Show Summary Details

Page of

Printed from Grove Music Online. Grove is a registered trademark. Under the terms of the licence agreement, an individual user may print out a single article for personal use (for details see Privacy Policy).

date: 14 October 2019


  • Tony Langlois


A genre of North African popular music, most closely associated with the city of Waharan (Oran) in western Algeria and nearby towns on both sides of the border with Morocco.

The earliest music of this name was performed by female singers in the bars of Oran during the 1920s and 30s. They were accompanied by the gaspah (an end-blown flute) and the guellal (a pottery, single-headed cylindrical drum). During this period of French colonial rule Oran was a busy port, largely inhabited by Europeans and surrounded by bidonvilles, the homes of dispossessed Arab migrants. This mix of peoples and cultures gave rise to an entertainment business which appropriated elements of the sexually frank medhatte repertory, moving it from its traditional place at single-sex wedding parties into a public and morally ambiguous context.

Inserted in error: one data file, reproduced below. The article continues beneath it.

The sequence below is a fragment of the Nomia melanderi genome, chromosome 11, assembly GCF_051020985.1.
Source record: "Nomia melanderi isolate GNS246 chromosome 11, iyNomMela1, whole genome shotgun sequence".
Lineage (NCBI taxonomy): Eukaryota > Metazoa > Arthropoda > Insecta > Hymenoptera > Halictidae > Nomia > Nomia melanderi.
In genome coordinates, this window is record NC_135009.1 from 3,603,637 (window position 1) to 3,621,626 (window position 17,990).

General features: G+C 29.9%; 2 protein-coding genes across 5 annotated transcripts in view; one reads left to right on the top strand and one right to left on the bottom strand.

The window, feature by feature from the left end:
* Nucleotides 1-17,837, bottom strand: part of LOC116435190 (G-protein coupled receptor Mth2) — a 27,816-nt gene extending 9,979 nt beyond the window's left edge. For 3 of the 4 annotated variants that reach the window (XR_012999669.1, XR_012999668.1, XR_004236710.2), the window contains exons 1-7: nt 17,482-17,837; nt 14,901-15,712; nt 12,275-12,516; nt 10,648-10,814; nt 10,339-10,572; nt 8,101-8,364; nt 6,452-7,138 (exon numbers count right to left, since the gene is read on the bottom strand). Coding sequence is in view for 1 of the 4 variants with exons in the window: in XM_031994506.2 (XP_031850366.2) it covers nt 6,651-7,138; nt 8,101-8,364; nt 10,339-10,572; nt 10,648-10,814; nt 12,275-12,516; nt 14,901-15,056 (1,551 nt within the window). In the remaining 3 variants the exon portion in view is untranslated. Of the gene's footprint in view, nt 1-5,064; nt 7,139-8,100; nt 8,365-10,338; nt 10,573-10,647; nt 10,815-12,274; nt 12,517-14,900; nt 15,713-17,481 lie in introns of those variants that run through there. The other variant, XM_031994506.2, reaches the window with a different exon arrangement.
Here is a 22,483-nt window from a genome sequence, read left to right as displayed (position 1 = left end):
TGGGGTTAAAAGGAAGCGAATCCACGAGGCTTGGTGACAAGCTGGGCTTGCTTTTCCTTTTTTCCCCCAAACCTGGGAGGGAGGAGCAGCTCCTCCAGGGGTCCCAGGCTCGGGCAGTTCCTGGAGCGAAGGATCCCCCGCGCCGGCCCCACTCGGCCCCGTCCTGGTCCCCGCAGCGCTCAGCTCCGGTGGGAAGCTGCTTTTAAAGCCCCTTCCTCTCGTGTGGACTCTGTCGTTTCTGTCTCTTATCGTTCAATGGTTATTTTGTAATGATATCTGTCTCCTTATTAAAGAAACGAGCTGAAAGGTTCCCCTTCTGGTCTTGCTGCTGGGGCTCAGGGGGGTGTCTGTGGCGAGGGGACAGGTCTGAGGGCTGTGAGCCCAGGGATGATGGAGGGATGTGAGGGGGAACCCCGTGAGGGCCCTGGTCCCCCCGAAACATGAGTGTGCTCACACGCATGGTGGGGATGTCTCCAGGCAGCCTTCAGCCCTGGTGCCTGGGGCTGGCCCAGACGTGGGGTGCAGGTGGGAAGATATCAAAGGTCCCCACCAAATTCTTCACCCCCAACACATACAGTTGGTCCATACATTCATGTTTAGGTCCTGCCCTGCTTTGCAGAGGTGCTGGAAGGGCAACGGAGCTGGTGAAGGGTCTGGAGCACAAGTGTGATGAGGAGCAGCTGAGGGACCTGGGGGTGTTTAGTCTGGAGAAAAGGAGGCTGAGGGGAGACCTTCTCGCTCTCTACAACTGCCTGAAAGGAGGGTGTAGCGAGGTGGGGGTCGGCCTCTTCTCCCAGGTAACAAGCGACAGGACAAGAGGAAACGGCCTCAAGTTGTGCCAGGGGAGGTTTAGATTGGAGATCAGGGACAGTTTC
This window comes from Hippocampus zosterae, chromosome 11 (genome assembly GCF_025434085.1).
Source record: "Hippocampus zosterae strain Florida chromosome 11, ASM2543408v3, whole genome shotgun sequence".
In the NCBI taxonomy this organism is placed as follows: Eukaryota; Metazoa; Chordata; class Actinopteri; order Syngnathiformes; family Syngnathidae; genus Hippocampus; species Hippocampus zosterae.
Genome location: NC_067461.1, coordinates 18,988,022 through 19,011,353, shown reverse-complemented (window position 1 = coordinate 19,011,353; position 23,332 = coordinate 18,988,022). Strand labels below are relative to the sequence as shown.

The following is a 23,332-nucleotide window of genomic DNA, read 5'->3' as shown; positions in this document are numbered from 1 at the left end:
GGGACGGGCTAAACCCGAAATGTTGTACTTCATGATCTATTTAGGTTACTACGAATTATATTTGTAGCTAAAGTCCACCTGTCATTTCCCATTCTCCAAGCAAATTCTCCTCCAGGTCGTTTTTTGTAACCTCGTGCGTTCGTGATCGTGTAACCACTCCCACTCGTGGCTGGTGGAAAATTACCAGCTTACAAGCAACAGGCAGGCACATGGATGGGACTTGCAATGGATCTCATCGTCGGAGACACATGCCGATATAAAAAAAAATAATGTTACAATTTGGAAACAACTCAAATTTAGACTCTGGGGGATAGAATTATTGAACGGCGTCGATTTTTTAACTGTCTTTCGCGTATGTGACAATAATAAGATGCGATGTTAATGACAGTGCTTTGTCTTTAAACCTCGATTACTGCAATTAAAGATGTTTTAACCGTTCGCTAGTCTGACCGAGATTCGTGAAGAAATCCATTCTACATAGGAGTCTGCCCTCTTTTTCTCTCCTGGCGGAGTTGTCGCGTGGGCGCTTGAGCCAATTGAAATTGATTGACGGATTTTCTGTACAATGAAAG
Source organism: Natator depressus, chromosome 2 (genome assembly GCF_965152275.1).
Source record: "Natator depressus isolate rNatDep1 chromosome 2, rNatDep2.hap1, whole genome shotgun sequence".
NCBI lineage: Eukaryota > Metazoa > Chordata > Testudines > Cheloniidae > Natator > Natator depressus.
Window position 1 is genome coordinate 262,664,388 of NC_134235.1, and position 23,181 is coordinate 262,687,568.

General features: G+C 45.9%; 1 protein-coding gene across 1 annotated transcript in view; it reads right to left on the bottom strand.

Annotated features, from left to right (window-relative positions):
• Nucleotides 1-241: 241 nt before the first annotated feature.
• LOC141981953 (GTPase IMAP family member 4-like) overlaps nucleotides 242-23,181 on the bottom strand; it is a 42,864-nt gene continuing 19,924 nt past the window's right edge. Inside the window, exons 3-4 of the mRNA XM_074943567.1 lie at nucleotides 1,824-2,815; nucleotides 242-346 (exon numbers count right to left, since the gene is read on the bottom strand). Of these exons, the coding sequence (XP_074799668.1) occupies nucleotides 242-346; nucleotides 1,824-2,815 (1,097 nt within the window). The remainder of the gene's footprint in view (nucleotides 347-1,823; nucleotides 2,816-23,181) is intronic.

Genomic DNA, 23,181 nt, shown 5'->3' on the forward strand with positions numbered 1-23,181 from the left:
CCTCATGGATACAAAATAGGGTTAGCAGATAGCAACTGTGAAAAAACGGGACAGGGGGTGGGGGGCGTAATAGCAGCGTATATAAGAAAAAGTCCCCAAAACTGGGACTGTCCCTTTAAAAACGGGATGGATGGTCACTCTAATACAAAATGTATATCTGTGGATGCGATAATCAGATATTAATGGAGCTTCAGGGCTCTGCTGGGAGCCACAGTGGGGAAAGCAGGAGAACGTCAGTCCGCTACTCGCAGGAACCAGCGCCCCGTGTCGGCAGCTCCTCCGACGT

Cheikhat (female equivalent of cheik, ‘elder’) performed songs which expressed passion, powerlessness and lamentation and also included elements of local religion. These themes traditionally belonged to a discrete female repertory. The presentation of these topics to a mixed audience and the boldness of the singers themselves were widely condemned by a local Arab community striving to present a morally superior identity in opposition to that of European colonialists....

You do not currently have access to this article


Please login to access the full content.


Please subscribe to access the full content.